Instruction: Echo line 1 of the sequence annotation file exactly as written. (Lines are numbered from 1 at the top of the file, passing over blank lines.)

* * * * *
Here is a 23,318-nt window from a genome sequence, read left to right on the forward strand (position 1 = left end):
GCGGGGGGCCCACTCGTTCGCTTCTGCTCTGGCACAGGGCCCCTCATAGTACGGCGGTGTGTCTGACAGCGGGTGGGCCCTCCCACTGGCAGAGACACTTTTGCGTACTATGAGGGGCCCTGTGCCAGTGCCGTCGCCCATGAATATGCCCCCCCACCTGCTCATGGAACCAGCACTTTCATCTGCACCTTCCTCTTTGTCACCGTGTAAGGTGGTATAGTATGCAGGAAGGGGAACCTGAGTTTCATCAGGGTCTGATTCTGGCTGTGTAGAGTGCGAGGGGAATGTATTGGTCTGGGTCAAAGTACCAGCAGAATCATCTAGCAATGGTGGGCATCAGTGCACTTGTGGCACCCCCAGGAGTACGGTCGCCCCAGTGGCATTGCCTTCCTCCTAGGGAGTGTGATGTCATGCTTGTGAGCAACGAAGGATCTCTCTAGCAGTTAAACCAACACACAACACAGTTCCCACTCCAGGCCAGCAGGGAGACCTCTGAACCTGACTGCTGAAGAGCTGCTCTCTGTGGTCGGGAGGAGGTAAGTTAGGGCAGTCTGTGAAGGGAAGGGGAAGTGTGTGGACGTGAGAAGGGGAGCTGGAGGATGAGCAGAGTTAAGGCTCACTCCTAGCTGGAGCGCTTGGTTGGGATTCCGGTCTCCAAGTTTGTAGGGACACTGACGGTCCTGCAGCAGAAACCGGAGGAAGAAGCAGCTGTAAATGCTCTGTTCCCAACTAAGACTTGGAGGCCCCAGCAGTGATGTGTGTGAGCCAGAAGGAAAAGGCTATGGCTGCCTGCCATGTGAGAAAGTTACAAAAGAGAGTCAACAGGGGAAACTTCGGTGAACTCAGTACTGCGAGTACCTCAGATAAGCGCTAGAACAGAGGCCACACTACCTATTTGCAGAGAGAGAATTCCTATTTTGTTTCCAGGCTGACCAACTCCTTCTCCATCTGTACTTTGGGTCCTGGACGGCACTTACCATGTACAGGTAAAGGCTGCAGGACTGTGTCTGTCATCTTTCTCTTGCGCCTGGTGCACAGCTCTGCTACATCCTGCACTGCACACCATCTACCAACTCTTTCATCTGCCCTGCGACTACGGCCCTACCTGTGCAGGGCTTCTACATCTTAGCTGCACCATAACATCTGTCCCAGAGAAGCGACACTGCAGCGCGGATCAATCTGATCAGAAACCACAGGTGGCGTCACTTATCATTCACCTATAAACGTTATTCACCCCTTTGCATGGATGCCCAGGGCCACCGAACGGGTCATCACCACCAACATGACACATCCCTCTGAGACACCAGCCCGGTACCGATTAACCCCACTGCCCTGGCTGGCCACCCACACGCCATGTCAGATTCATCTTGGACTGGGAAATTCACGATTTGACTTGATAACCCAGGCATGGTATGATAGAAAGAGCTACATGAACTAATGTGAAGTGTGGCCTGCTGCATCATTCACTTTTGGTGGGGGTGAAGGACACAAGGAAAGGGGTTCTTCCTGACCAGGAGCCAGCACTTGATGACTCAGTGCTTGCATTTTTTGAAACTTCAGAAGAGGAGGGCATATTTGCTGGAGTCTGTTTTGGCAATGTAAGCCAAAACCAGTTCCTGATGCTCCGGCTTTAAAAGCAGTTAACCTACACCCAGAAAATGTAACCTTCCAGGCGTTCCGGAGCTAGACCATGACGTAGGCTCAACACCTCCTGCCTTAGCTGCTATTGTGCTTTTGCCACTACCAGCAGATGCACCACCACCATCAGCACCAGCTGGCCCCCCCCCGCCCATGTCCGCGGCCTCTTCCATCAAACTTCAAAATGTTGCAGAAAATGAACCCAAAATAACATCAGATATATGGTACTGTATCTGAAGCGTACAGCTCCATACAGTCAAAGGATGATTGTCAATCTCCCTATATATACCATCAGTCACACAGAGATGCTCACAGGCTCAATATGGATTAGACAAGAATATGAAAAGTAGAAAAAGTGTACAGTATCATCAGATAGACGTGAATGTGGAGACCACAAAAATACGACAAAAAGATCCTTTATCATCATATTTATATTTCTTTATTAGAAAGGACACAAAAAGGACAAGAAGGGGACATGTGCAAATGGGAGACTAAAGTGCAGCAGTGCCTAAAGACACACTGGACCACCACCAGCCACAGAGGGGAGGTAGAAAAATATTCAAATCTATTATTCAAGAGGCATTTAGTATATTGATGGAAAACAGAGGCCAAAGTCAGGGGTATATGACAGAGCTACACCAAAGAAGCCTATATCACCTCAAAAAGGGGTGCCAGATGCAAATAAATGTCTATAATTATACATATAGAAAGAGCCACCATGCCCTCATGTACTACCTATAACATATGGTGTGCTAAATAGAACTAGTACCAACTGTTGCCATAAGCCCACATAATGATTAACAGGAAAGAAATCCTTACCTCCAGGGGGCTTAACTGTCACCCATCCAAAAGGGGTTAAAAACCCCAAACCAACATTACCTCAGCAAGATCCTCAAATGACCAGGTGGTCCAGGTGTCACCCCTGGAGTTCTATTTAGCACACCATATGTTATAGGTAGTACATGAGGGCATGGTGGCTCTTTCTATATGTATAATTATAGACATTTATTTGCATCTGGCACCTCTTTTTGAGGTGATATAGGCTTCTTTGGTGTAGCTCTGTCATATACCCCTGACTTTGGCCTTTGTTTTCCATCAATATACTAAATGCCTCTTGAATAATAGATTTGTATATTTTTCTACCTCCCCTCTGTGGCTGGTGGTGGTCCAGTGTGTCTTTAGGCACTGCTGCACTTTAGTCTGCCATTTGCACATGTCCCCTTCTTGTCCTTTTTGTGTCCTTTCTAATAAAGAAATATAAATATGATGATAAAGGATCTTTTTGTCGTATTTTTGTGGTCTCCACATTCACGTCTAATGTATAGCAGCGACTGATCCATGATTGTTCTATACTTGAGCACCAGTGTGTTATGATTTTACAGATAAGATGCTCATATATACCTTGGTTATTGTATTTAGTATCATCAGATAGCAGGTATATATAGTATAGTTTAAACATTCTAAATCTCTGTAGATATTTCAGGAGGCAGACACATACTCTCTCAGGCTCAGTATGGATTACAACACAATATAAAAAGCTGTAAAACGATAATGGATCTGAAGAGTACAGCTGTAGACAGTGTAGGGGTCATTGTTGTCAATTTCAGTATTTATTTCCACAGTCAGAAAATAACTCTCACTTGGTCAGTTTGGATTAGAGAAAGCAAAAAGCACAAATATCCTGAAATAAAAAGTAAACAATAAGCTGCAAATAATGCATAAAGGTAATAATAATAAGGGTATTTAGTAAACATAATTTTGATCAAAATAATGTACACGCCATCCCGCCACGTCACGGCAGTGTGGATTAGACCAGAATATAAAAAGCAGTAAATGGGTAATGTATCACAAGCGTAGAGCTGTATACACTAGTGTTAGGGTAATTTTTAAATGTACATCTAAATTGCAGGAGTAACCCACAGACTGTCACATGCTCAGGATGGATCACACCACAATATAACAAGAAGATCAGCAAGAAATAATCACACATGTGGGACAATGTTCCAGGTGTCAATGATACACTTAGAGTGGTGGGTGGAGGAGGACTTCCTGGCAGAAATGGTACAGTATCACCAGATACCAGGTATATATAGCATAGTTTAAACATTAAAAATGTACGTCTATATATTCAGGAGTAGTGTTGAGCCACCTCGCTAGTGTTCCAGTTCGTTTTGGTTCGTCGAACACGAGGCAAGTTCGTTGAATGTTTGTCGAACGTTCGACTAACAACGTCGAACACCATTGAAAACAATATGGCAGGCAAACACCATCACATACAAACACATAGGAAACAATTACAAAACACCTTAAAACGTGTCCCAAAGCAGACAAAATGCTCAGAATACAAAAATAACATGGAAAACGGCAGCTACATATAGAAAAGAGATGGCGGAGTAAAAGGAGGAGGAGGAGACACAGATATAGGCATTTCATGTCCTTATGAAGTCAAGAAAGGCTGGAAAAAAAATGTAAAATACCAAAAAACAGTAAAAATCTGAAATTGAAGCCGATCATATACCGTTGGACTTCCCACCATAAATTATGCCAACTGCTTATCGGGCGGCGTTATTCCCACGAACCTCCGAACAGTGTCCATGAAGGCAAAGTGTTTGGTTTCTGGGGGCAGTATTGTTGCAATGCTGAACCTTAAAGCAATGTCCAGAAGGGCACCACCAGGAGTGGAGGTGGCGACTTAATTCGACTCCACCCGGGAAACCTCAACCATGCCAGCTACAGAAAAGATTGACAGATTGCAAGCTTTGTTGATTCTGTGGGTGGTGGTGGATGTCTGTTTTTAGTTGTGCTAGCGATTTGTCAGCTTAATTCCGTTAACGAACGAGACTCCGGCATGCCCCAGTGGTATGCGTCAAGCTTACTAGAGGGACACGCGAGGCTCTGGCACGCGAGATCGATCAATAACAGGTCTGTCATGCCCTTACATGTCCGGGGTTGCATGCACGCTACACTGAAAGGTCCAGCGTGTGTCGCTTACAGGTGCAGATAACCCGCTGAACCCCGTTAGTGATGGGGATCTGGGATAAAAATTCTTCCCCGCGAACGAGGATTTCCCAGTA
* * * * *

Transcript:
Here is a 23,318-nt window from a genome sequence, read left to right on the forward strand (position 1 = left end):